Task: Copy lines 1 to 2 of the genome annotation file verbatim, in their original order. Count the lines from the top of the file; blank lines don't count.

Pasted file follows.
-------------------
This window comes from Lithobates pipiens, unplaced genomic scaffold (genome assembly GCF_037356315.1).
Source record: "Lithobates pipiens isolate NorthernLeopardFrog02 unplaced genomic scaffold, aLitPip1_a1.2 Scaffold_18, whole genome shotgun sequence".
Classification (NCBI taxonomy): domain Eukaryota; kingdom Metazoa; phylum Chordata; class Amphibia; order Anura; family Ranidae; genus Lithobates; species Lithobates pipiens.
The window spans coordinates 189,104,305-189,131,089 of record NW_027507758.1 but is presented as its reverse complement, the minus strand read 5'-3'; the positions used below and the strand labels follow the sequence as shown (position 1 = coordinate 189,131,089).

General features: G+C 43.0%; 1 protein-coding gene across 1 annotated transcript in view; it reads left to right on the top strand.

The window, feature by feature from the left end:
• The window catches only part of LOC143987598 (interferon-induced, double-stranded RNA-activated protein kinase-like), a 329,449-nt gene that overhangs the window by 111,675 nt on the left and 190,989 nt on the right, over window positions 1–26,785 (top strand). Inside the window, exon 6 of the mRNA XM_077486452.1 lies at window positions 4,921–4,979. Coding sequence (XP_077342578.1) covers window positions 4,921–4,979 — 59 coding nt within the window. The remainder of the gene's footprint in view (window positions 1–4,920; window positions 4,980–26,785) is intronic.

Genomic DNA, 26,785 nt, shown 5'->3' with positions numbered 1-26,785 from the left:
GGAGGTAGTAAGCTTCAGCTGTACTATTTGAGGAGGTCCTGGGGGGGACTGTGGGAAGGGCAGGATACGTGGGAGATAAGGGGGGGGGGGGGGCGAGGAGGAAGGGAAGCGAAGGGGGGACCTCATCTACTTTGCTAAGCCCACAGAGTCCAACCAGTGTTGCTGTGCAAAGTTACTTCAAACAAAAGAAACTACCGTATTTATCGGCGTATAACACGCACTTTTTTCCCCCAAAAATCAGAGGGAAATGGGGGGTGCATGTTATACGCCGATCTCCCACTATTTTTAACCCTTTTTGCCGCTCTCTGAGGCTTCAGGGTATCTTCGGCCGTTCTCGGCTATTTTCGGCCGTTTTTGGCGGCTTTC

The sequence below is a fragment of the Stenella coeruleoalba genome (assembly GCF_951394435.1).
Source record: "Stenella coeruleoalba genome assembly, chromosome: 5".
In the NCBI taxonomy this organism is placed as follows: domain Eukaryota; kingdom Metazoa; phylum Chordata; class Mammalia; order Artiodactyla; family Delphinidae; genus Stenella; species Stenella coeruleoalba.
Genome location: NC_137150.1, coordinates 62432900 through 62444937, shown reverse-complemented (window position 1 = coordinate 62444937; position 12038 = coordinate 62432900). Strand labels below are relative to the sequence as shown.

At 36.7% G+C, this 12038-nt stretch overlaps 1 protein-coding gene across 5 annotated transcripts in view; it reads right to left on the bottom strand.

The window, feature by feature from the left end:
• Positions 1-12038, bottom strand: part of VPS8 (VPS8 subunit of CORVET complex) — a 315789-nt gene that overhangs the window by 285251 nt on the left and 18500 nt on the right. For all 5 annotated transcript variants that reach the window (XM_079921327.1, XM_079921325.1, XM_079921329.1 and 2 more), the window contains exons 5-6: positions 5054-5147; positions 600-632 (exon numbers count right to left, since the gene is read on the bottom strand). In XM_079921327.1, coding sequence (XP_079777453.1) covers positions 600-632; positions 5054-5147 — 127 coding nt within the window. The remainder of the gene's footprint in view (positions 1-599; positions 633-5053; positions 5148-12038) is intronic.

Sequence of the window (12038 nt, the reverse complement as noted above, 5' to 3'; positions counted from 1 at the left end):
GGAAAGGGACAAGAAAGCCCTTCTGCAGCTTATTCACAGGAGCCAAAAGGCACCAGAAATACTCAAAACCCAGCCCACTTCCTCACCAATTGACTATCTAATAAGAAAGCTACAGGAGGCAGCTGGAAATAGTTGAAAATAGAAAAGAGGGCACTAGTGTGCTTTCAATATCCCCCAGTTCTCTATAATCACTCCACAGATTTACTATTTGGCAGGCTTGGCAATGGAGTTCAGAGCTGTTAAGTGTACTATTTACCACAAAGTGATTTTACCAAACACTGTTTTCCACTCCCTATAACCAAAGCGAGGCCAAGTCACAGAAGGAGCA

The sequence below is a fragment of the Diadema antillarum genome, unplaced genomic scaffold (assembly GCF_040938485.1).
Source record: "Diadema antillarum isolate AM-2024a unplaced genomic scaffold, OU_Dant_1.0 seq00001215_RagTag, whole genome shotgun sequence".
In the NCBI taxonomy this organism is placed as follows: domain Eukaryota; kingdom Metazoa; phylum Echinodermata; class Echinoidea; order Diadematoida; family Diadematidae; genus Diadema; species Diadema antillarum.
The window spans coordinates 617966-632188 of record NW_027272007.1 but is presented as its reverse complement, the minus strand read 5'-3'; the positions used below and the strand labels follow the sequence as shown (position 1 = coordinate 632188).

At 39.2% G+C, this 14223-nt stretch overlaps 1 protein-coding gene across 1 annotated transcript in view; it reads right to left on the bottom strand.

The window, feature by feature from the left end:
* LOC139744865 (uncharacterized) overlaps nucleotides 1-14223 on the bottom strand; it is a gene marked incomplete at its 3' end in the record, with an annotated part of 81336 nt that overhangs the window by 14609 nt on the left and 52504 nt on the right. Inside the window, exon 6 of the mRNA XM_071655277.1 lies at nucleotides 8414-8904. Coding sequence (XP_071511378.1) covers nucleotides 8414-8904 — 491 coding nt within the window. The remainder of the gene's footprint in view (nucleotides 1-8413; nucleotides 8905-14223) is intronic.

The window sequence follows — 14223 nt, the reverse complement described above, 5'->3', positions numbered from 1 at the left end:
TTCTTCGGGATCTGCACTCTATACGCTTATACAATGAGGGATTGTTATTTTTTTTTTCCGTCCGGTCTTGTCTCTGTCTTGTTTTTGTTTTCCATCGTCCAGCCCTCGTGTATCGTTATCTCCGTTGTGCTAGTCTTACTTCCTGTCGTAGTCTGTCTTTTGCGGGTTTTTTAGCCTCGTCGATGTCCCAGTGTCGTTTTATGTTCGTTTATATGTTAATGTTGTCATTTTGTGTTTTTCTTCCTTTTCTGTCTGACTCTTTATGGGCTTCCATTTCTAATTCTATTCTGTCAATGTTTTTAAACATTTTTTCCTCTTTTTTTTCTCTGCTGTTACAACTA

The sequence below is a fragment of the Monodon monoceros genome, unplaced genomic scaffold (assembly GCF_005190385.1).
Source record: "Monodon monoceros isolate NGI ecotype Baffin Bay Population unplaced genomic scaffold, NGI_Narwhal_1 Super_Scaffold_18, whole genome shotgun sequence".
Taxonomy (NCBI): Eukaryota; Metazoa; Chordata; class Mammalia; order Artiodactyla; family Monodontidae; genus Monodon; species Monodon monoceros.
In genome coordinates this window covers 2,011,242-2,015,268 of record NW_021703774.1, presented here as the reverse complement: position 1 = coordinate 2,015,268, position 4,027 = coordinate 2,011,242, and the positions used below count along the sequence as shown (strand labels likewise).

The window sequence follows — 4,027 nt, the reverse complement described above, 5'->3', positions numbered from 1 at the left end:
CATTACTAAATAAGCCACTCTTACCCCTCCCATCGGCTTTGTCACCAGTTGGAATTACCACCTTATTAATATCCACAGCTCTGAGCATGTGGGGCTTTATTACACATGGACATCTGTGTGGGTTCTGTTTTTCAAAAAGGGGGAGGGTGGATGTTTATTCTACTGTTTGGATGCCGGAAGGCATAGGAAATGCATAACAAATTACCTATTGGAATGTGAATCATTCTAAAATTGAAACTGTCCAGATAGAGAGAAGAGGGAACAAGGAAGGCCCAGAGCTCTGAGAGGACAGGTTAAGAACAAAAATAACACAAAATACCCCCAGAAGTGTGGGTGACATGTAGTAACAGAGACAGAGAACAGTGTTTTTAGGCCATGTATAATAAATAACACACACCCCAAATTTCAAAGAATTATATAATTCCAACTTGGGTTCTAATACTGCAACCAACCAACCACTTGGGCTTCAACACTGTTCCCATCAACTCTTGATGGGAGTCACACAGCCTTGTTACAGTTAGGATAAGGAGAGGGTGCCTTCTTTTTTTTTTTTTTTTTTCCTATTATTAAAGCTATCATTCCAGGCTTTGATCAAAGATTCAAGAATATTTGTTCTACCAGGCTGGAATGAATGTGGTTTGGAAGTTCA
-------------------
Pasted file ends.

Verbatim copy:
This window comes from Lithobates pipiens, unplaced genomic scaffold (genome assembly GCF_037356315.1).
Source record: "Lithobates pipiens isolate NorthernLeopardFrog02 unplaced genomic scaffold, aLitPip1_a1.2 Scaffold_18, whole genome shotgun sequence".